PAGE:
Not surprisingly, in anticipation of the G7 official decision, the primary natural gas pipeline that connects Europe and Russia, Nord Stream 1, started experiencing “malfunctions” that caused service through the pipeline to be indefinitely suspended. Just like that, for the first time since 2011 when the pipeline was inaugurated, the flow of gas ceased, cutting Europe off from nearly 2 trillion cubic feet of annual natural gas deliveries. The first connection point on the pipeline from Russia is Germany.

In reaction to the increasingly complicated energy supply problem, German Chancellor, Olaf Scholz had previously authorized the restart of 27 coal-fired power plants. Another decision on Scholz’s desk is whether or not his country will move forward with their original goal of shutting down the remaining 3 nuclear reactors by the end of 2022. A decision to keep the nuclear reactors online would require a parliamentary vote at this point because of the tangled web of laws and regulations Germany put in place when they started down this path towards a “green” future.

The smirk must have quickly run away from the faces of German leaders as the severity of the situation dawned on them. A knee-jerk reaction to withdraw from their nuclear program, a short-sighted initiative kill coal, renewable infrastructure that costs Germans €28.5 billion annually, and depending on Russian gas to bridge the gap; Germany has certainly backed themselves into a corner and demonstrated to the rest of the world the importance of energy independence.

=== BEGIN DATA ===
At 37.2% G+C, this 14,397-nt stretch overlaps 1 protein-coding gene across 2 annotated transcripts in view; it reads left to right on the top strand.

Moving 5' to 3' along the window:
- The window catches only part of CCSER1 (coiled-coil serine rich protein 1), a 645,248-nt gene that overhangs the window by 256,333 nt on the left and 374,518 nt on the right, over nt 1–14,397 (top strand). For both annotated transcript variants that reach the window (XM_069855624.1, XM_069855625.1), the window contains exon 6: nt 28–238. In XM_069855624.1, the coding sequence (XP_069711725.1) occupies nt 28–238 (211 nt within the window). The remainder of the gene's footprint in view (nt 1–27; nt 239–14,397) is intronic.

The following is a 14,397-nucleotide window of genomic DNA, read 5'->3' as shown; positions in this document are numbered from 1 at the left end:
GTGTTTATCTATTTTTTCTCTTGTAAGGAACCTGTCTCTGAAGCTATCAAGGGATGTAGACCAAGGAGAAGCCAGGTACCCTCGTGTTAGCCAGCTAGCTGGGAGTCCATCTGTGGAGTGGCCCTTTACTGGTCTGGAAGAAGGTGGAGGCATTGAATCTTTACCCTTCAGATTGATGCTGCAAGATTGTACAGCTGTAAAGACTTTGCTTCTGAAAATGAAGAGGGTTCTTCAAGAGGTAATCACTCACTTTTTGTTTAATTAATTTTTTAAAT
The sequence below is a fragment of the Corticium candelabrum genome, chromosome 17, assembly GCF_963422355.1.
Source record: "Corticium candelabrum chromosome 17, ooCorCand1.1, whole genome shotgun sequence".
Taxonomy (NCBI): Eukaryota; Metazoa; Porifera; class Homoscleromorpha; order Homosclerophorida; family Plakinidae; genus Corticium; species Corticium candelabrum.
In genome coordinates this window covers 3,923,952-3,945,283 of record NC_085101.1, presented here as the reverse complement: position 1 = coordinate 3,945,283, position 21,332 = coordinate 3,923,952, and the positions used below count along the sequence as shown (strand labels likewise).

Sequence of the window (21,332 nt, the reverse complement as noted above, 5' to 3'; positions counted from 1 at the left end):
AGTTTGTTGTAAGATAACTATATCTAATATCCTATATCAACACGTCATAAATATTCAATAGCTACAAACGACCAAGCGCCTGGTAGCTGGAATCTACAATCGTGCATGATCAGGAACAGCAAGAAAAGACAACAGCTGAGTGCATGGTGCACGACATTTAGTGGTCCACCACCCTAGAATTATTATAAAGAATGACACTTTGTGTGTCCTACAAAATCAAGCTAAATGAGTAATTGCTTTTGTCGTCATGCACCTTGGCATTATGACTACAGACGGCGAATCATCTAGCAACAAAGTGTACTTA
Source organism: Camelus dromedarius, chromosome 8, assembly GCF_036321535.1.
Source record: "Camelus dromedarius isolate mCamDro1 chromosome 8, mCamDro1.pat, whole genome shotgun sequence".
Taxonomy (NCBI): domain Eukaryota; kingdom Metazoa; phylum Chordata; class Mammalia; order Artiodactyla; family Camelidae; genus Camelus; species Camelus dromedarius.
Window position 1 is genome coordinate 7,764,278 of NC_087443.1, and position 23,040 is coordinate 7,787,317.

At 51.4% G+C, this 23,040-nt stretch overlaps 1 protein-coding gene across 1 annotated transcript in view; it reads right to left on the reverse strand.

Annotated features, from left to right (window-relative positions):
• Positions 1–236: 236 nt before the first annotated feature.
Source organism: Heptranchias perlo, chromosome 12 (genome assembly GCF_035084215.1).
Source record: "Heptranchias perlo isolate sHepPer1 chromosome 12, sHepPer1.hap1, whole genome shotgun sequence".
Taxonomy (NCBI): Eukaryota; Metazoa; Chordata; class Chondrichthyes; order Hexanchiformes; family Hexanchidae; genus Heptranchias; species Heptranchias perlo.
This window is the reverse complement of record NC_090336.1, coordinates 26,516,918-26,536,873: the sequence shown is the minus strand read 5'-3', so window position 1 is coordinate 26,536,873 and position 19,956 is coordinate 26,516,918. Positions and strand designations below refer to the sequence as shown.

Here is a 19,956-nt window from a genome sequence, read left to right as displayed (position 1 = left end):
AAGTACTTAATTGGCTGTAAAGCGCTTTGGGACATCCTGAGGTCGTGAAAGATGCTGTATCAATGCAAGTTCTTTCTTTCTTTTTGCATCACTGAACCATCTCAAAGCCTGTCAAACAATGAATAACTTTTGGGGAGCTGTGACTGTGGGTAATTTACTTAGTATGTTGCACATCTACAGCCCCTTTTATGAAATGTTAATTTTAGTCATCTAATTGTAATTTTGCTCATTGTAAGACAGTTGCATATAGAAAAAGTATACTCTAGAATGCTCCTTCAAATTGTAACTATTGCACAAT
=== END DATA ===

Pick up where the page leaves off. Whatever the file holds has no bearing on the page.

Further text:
The future of German energy supply is uncertain but the demand will remain constant. Civilized societies are built on energy use, to take steps backward on energy policy would spell certain death and economic devastation. To take such short-sighted steps as Germany has, all in the name of reducing CO2 emissions, it is no wonder that other world leaders could see the potential for Germany’s vulnerability to extortion and intimidation by relying on a single energy supplier.

The lessons here are that energy is life, without it modern civilizations will collapse into the dark ages. Having reliable energy, independent of foreign suppliers is crucial to maintain civilization and a nation’s sovereignty. Reliable energy like oil and gas are crucial. The other lesson here is that money can and will be weaponized. The global financial system can be leveraged to censor entire nations, physical assets like gold not secured within a nation’s borders can be confiscated, and the purchasing power of fiat currencies can be inflated away and currency exchange rates can cripple a nation’s economic activity when it is reliant on a more dominant currency.

What could possibly be a better advertisement for combining the power of reliable energy and the power of unconfiscatable money like Bitcoin? Companies like Upstream Data, providing the infrastructure for Bitcoin mines of any scale, are proving to be a critical component in humanity’s fight for survival.